Cleaning the spark plug is another task that requires just a minimum of knowledge and tools; a spark plug socket/spanner being the main one here of course.  Again, read the specific workshop manual or owner’s handbook for your particular scooter to learn how to access the plug.

Greasing & lubricating

Other basic maintenance includes the greasing of moving parts. On older scooters up until the late 1950s, manufacturers were quite keen at fitting grease nipples to their vehicles. However, lack of use by owners together with advancing development saw them give up on this during the 1960s. If your scooter has grease nipples then get yourself a grease gun and get lubing. Even those scooters that don’t have grease nipples still need a little lubrication. Brake and clutch levers, brake pedal and stand spring are all areas often neglected until it is too late. Those on the underside of the scooter are especially susceptible to dirt, grit and salt from the road, which will eventually affect their performance. So before your brake pedal starts to stick, or the stand begins to squeak, get cleaning and grease them up!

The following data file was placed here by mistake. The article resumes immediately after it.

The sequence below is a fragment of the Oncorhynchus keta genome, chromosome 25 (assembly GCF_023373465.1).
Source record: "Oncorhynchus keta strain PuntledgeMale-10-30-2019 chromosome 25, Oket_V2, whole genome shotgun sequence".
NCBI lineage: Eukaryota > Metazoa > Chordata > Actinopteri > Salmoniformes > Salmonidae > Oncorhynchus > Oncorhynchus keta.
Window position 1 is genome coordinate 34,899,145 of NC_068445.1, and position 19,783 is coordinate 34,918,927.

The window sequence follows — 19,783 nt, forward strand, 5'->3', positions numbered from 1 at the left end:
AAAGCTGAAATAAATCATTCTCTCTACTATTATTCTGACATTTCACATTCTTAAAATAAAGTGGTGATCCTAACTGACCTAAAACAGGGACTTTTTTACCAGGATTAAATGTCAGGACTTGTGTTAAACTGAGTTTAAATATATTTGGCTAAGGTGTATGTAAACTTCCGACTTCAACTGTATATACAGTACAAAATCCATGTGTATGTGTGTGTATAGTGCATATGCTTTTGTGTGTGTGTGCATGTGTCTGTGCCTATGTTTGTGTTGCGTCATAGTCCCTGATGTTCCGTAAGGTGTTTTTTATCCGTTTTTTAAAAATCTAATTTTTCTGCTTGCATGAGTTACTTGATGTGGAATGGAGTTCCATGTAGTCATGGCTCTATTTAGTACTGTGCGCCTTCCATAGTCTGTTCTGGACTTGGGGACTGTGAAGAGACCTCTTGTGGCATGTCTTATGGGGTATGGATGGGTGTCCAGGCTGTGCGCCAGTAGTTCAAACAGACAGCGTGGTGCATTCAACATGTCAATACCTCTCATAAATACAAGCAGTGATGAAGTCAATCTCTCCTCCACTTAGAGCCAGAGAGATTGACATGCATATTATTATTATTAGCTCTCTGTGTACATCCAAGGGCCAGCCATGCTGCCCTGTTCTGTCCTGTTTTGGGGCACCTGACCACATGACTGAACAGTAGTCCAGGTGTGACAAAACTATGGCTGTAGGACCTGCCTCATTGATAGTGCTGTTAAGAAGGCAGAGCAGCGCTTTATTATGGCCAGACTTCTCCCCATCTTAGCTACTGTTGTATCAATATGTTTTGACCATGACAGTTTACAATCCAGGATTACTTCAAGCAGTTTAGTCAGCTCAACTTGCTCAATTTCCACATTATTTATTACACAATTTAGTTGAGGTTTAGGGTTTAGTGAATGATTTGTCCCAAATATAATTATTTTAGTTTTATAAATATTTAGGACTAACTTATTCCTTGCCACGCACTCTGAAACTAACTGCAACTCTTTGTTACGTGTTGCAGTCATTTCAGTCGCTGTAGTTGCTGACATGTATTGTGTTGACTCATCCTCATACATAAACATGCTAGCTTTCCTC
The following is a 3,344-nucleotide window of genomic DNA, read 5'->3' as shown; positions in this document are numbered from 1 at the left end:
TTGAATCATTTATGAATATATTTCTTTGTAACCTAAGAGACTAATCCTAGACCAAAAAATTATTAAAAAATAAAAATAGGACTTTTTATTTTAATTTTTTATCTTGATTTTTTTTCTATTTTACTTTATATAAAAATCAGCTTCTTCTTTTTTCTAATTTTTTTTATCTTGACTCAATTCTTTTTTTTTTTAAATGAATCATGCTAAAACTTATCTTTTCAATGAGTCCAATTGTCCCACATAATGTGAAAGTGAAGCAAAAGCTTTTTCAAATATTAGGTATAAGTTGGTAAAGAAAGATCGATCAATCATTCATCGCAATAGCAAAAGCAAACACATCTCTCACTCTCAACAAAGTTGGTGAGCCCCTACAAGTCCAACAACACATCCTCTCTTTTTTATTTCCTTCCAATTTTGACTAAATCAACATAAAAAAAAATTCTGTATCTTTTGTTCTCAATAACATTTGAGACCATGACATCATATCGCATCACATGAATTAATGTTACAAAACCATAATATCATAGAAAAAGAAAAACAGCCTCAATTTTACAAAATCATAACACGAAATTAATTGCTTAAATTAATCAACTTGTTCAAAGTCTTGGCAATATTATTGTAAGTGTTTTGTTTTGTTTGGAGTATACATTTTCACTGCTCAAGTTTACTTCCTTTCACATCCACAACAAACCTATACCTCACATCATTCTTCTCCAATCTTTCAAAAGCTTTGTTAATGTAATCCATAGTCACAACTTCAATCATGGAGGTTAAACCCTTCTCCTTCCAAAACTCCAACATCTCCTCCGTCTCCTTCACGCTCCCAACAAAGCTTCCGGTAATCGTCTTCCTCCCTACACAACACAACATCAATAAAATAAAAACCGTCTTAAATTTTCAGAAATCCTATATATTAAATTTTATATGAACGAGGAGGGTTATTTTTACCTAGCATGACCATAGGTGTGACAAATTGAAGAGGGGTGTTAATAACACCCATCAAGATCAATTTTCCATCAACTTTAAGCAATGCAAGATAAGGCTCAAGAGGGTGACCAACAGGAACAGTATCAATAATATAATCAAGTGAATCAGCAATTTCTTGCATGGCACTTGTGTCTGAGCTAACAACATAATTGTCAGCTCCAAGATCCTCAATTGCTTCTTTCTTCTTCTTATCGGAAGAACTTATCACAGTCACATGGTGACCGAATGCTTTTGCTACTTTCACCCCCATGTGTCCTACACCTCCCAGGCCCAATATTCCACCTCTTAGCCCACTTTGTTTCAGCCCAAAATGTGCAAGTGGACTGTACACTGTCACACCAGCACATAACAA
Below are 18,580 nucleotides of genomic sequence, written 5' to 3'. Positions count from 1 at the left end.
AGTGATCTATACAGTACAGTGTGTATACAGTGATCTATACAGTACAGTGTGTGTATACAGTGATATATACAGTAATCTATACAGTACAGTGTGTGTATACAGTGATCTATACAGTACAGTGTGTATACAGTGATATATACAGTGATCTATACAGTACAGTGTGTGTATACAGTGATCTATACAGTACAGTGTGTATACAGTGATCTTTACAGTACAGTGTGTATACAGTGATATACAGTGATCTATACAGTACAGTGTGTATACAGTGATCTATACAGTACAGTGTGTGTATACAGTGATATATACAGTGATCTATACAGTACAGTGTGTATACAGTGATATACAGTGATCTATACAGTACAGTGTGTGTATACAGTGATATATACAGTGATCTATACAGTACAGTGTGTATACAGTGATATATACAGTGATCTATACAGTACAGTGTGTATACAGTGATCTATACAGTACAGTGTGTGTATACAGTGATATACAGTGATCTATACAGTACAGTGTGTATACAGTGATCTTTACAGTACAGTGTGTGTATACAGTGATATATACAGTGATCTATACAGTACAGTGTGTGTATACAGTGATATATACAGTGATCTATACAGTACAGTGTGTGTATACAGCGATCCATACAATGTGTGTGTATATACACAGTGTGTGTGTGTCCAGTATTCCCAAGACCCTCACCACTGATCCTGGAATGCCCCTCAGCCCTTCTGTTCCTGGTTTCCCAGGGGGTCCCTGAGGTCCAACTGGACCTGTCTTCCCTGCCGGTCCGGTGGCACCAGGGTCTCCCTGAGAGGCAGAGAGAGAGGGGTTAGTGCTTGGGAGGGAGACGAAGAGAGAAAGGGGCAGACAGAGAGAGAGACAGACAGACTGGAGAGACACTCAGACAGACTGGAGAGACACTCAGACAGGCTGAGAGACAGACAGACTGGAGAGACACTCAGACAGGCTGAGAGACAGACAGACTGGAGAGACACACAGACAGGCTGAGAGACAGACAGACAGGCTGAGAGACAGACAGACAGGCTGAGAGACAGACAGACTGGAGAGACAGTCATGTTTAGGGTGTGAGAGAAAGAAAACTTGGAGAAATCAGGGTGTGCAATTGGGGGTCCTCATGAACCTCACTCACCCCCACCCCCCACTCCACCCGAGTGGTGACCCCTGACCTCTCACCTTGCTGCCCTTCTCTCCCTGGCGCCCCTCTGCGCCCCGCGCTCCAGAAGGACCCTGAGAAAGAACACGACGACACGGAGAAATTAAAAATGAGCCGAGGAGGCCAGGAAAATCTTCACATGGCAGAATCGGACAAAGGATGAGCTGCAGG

By the way, exhausts are particularly susceptible to rust so consider cleaning yours with a wire brush and coating it with some heat resistant paint if it needs it. Better to do this now than have to fork out for a replacement later.

Finally, once everything has been cleaned, tightened, checked, lubricated and the lights all tested too, make a note of the date and mileage so you know when to schedule the next service!

Take care and stay safe.

Andy Gillard

ScooterNova magazine